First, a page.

Federal Deposit Insurance Corporation (FDIC)-insured
commercial banks and savings institutions reported third-quarter
2012 earnings of $37.6 billion, outpacing the prior-year
quarter's earnings of $35.2 billion by nearly 7%. This marks the
highest quarterly net income reported by the industry since the
third quarter of 2006.
Overall, the banking industry is exhibiting gradual improvement
as evident from the third quarter. Though the number of troubled
assets and institutions remain high, they are striving hard to
regain composure. Moreover, loan and deposit balances increased
in the quarter while loss provisions declined.
Major banks like
JPMorgan Chase & Co.
Wells Fargo & Company
Bank of America Corporation
) contributed to the overall earnings growth. These banks (with
at least $10 billion of assets) have earned nearly 82% of the
industry's total third-quarter profit. These banks earned $30.9
billion during the reported quarter.
Performance in Detail
Institutions are striving hard to be profitable and are
bolstering their productivity. This is evident as nearly 58% of
all institutions insured by the FDIC reported enhanced quarterly
net income compared to the prior-year quarter. Further, shares of
institutions reporting net losses for the quarter fell to
approximately 11% from 14% in the last year.
Moreover, average return on assets (ROA) surged to 1.06% from
1.03% in the year-ago quarter.
Net operating revenue stood at $169.6 billion, up 3.0% year over
year. The surge was largely driven by increases in non-interest
income and gains from loan sales.
Net interest income totaled $106.0 billion, up 0.7% from the
prior-year quarter. Likewise, non-interest income rose 7.0% to
$63.7 billion from $59.5 billion recorded in the prior-year
Moreover, total non-interest expenses for the institutions were
$104.5 billion in the quarter, elevating 4.0% on a year-over-year
Overall, credit quality marked an improvement in the third
quarter of 2012. Net charge-offs dipped by 16.5% to $22.3 billion
from $26.7 billion in the third-quarter of 2011. Further, for the
10th consecutive quarter, the level of non-current loans and
leases (those 90 days or more past due or in non-accrual status)
Loss provisions for the institutions in the reported quarter were
recorded at $14.8 billion, down 20.6% from $18.6 billion kept for
losses in the prior-year quarter. This marks the 12th consecutive
quarter in which loss provision plummeted on a year-over-year
Total loans and leases were $7.6 trillion, up 3.2% year over
year. This marked the fifth quarterly increase in loans in the
last six quarters. Total deposits also continued to rise and were
recorded at $10.5 trillion, up 5.0% year over year.
As of September 30, 2012, the net worth of the Deposit Insurance
Fund (DIF) increased to $25.2 billion, up from $22.5 billion as
of June 30, 2012. A jump in assessment revenue and lower
expectation of bank failures continued to impel growth in the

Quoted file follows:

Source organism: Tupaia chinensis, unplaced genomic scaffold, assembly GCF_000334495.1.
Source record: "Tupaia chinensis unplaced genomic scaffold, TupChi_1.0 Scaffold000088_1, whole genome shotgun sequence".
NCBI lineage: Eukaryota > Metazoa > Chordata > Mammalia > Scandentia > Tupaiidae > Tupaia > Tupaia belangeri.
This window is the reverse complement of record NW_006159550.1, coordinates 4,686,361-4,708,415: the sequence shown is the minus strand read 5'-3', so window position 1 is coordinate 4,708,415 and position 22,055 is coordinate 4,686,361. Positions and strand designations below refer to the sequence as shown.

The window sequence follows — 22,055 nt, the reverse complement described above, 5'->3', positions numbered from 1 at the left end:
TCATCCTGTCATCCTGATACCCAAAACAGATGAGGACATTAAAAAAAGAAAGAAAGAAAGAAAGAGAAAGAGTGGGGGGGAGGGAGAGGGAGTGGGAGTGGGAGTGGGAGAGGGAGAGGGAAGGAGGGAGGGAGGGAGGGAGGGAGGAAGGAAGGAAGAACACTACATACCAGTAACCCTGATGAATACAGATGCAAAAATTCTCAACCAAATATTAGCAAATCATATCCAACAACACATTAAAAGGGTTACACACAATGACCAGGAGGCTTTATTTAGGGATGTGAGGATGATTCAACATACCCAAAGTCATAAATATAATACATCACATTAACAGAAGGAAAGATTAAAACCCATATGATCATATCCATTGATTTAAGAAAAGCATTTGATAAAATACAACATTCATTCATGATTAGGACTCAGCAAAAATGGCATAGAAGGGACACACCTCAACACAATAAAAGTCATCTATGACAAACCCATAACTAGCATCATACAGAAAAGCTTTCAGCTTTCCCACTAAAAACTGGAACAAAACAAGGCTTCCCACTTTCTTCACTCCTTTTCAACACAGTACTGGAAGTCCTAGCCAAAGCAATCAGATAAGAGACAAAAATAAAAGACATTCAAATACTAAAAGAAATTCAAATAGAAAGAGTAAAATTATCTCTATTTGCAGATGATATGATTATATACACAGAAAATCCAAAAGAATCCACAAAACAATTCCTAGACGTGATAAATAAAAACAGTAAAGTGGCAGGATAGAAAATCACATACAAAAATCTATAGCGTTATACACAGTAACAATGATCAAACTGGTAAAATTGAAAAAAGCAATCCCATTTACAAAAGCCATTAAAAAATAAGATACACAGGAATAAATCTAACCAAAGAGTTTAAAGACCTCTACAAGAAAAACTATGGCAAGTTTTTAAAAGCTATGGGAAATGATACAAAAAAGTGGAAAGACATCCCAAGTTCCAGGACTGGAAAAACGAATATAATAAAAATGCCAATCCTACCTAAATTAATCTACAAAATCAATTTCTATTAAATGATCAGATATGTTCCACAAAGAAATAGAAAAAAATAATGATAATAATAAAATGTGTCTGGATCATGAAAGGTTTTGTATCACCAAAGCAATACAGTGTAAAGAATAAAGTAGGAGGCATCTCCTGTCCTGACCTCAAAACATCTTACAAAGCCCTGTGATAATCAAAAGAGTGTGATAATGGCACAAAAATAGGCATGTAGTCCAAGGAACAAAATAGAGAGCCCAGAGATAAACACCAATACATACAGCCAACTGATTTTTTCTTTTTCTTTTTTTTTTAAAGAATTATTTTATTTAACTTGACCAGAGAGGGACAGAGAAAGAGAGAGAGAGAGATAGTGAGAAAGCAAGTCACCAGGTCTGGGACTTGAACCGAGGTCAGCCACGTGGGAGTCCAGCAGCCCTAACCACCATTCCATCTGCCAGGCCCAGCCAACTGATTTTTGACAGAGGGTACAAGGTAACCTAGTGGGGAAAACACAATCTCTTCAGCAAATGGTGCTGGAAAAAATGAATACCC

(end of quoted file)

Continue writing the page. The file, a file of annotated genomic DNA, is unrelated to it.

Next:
Bank Failures and Problem Institutions
During the third quarter of 2012, 12 insured institutions failed,
marking the smallest number of failures in a quarter since the
fourth quarter of 2008. Moreover, in the first nine months of
2012, a total of 43 insured institutions failed, with combined
assets of $9.5 billion.
As of September 30, 2012, the number of "problem" institutions
declined from 732 to 694, the lowest since the third quarter of
2009. Total assets of "problem" institutions also fell to $262
billion from $282 billion.
Still a Long Way to Go
Beside a considerable drop in the list of problem institutions,
the 13th straight quarter of consolidated profit from
FDIC-insured banks is quite impressive. While the financials of a
few large banks continue to stabilize on the back of an economic
recovery, the industry still remains on shaky ground.
The sector presents a similar picture to that of 2011, with
nagging issues like depressed home prices along with still-high
loan defaults and unemployment levels troubling such
institutions. Further, the lingering economic uncertainty and its
effects continue to weigh on many banks. The need to absorb bad
loans offered during the credit explosion has made these banks
susceptible to various problems.
Yet, banks are actively responding to every legal and regulatory
pressure. In fact, this promptness has positioned the banks well
to encounter impending challenges. As the sector is undergoing a
radical structural change, it is expected to witness headwinds in
the near to mid term. But entering the new capital regime will
significantly improve the industry's long-term stability and
However, we do not expect the potency of the sector to return to
its pre-recession peak anytime soon. The economic intricacy may
lead to further disappointments in the coming quarters.
Nevertheless, it would be unfair to say that there has been no
improvement. We believe the industry is gradually moving closer
towards regaining investor confidence.
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